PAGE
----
3. Set up the installer
As of the 1.06 beta, Scrivener 1.1 comes with an Extras Installer (its icon is the same as Scrivener’s except with a blue arrow pointing down over it). This is used to install project templates, export settings and script formats that come with the program. But I designed the Extras Installer in such a way that you can easily modify it to install your own shared templates and settings. Here’s how:
- Copy the Extras Installer from off the Scrivener DMG to somewhere in the Finder and rename it to something you will remember (e.g. “John C’s Scripts Installer” or some such).
- In the finder, ctrl-click on your copy of the Extras Installer and select “Show Package Contents”.
- This will open a new Finder window displaying the contents of Extras Installer.app - a single folder entitled “Contents”. Double-click on Contents to see its contents.
- You will now see a few files and folders - double-click on the folder entitled “Resources”.
- More files and folders. Take note of the folder entitled “English.lproj”, as we’ll be coming back to that. For now though, double-click on the folder entitled “ExtrasToInstall”.
- You should be able to guess the next bit… See those three folders? They have exactly the same names as the ones you created earlier - ExportSettings, ProjectTemplates, ScriptFormats. Were you to open them, you would see the templates that come with Scrivener. What you need to do, though, is delete them and replace them with the three folders that you created earlier. If you didn’t create three folders but only one or two, that’s fine - delete the ones inside “ExtrasToInstall” and just copy in whichever folder(s) you created. It’s perfectly okay if you are only sharing a few ScriptFormats - in that case, this folder would only contain a directory entitles “ScriptFormats”, which would contain the script formats you want to share.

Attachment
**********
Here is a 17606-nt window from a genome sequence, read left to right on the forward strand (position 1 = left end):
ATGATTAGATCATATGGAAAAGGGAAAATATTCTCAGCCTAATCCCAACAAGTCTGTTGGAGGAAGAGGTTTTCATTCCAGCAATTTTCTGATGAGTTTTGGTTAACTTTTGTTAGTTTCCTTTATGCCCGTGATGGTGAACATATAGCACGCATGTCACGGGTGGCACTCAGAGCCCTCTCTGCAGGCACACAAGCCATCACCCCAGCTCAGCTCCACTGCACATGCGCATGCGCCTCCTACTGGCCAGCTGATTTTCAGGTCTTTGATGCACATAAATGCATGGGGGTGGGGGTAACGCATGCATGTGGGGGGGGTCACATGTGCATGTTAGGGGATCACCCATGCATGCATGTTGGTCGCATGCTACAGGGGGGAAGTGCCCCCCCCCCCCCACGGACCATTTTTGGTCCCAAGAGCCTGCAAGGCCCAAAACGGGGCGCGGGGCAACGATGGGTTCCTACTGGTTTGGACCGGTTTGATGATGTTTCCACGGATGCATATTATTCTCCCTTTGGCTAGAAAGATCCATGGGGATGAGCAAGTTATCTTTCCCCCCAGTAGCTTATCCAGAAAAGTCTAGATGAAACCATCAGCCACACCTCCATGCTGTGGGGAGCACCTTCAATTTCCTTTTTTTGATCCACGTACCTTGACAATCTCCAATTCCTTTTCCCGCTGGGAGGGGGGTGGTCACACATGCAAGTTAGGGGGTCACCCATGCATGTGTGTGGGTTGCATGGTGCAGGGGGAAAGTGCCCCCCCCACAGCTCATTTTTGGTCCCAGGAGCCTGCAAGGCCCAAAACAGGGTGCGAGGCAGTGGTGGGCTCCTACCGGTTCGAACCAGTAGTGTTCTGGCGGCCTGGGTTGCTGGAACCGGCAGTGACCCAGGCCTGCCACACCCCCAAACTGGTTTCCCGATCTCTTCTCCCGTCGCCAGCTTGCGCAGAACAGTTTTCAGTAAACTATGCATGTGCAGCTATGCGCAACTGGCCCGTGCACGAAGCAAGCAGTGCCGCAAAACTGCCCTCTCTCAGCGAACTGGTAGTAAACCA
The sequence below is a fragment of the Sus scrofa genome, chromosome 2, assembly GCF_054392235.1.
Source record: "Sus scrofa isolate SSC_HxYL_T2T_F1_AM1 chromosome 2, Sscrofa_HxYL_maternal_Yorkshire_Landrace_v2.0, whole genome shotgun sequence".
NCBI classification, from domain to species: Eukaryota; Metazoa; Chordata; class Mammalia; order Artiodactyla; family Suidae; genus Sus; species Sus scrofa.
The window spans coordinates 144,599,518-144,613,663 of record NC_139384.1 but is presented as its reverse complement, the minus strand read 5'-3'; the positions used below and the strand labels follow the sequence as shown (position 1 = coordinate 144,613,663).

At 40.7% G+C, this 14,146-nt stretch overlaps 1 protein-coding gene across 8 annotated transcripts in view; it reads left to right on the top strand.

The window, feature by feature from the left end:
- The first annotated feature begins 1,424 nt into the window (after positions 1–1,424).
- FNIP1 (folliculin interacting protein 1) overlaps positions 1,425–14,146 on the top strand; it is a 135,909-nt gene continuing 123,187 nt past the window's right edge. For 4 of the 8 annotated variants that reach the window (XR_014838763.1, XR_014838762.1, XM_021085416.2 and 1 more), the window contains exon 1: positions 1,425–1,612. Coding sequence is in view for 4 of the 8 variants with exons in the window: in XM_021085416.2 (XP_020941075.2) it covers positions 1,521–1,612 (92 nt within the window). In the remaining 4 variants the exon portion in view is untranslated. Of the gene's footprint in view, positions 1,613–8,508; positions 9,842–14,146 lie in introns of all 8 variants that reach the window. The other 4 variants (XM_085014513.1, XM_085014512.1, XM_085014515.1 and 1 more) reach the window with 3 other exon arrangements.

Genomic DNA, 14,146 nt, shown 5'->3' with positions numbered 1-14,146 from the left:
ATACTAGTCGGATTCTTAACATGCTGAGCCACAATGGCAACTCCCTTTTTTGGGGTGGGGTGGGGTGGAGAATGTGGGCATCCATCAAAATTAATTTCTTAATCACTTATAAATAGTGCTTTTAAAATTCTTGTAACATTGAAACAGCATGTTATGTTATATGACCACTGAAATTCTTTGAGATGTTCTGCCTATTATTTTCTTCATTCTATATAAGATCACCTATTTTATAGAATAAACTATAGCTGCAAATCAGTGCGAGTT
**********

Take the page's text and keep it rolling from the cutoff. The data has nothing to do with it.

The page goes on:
- Now click on the “back” button in the Finder to take you back to the “Resources” folder, and this time double-click into the “English.lproj” folder that we took note of earlier. In there you will find a “Readme.rtf” file. Open it up in TextEdit and edit it to give details about the files you are sharing.
That’s it! You can now close that Finder window, zip up your copy of the Extras Installer and share it on the Scrivener forums. Anybody who downloads it just has to unzip it and run the installer to install the settings, templates or formats that you wish to share.
That was an awful lot of text, but I think once you’ve done this once it should only take you five or ten minutes to set up an installer that will share several of your templates, script formats and export settings.
(The only thing to note is that users of versions of Scrivener prior to 1.06 should not use these installers, as the Application Support folders used by 1.06 and above have slightly different names to earlier versions of Scrivener, and the Extras Installer updates the folder names; so if a user of 1.055b or below runs an installer, 1.055b or below will no longer be able to find any of the settings.)
Whew! After all that, I really hope that this is of some use to someone, and that someone decides to share their settings and formats!